2 paintings from the last exhibition Walking the Pipeline to the waters end have been collected by Janet Holmes a'Court Collection another proud moment in my working art practice. The Western Australian Water Commission have commissioned the largest painting I will have ever painted 4 x 2 meters!
Unrelenting Determination of Susan and Kathleen OConnor drives us to continue against adversity
Opening Friday 26 September -2 October 2014
The moon hangs low,
The sun begins to peek over the horizon splashing pink on the brooding clouds gathered over Garden Island.
Air thick with whispers hot
Moonlight picks his familiar path down to South Fremantle beach.
The powerful steed stretches out and opens to a gallop
Monuments of a life’s work fade behind the rider
Time stands still as horse and master meet the waters end.
- Jo Darvall 2014
What began as a deep admiration for painter Kathleen O’Connor, quickly turned to obsession for Jo Darvall as she found herself absorbed in O’Connor’s tragic family history. The first chapter of a planned three part series, Walking the Pipeline to the Waters End, explores the last days of O’Connor’s father, Western Australian Engineer in Chief, Charles Yelverton O’Connor’s, before his untimely suicide.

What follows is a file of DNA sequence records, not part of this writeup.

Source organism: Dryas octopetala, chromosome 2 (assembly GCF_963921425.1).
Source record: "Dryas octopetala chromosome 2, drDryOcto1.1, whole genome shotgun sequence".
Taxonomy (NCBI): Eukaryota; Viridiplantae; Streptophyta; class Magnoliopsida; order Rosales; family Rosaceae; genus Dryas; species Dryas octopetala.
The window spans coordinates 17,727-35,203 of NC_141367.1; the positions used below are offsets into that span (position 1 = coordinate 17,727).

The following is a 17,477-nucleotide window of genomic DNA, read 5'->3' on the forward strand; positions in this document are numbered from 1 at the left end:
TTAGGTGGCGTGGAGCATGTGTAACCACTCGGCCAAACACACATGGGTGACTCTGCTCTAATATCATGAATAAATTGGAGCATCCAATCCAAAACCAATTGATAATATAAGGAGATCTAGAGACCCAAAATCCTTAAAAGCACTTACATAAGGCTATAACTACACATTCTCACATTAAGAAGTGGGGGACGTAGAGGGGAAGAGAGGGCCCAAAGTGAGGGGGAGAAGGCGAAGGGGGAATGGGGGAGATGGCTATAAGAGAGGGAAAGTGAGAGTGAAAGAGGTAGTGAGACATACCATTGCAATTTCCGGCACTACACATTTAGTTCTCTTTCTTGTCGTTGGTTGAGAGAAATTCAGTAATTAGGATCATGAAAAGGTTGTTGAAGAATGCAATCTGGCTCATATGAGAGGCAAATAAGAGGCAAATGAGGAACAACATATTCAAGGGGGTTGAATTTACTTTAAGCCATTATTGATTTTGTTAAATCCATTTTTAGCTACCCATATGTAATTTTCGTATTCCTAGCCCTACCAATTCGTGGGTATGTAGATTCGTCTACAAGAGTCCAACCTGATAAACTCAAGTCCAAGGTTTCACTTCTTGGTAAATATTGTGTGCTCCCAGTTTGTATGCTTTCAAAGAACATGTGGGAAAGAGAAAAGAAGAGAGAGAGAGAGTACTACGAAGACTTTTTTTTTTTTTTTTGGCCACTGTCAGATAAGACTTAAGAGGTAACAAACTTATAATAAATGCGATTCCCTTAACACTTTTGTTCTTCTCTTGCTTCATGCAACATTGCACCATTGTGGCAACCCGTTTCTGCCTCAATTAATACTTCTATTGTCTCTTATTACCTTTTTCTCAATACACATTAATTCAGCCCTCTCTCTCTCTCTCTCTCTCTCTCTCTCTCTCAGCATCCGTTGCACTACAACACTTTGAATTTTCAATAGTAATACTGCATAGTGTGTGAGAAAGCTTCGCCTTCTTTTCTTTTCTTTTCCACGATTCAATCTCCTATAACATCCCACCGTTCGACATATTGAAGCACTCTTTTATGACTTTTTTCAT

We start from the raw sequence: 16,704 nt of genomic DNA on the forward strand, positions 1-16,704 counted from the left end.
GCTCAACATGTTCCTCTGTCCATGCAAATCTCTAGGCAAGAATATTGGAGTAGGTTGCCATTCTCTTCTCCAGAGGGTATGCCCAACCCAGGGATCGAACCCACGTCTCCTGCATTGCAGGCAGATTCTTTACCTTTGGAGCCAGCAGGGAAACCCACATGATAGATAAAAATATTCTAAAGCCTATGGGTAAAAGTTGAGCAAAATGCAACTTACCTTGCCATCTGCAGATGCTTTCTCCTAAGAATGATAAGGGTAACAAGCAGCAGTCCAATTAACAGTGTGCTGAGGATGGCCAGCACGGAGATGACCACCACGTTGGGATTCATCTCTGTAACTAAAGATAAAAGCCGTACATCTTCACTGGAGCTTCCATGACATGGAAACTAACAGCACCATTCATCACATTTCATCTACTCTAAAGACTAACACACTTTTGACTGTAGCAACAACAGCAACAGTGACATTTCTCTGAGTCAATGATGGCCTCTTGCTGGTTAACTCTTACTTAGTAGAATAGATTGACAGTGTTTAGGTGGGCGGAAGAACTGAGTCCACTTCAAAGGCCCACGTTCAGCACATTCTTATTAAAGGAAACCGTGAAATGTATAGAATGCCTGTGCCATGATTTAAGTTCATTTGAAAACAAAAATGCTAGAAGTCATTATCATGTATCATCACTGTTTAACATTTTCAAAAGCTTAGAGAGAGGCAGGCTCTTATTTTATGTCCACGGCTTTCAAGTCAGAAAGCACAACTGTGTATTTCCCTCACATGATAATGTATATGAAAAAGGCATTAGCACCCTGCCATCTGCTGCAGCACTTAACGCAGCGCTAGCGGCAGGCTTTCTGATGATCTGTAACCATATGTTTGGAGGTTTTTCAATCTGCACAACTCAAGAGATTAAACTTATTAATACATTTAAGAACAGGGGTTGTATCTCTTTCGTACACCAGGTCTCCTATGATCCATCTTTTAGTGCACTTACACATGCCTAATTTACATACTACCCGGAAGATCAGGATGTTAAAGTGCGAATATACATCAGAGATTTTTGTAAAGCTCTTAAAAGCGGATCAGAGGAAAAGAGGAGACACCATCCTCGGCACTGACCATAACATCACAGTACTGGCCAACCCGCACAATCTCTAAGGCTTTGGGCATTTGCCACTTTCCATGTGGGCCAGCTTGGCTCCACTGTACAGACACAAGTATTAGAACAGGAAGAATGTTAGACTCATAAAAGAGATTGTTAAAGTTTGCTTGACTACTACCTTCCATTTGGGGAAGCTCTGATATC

Following in the footsteps of iconic Australian painters such as Sidney Nolan, who probed the legend of Ned Kelly, Darvall unearths the great Western Australian story of a man who was ultimately driven to his demise by an ever increasing and complex workload, laced with unreasonable public expectation and media distortion.
“It is only through myth that the truth about any country can be found”
Sidney Nolan, 1968.
Embarking on her most ambitious exhibition to date, Darvall has visited historical sites, conducted her own research, and consulted with local Fremantle historians to reference her creation of large scale, traditional oil paintings, which delve into the myths that surround C.Y. O’Connor and question how we make sense of his legacy.
Of her practice arts writer Stephanie Holt says,
“Jo Darvall is an artist to her core, and her plain speaking ways offer their own kind of poetry. Hers is a sensibility alert to connections, beauty, revelation. That can recognise something of the grandeur of the iconic American west in the Pilbara, but without missing its histories of struggle and destruction.”
Ashley Crawford writes "From time immemorial man has carved" (2007 A work in progress- Mike Nicholls)
Over one hundred years ago CY O'Connor carved monumental public works that we all use and access every day: Mike Nicholls and Jo Darvall pay tribute to his life and myth in a new art work of paintings and wood carvings.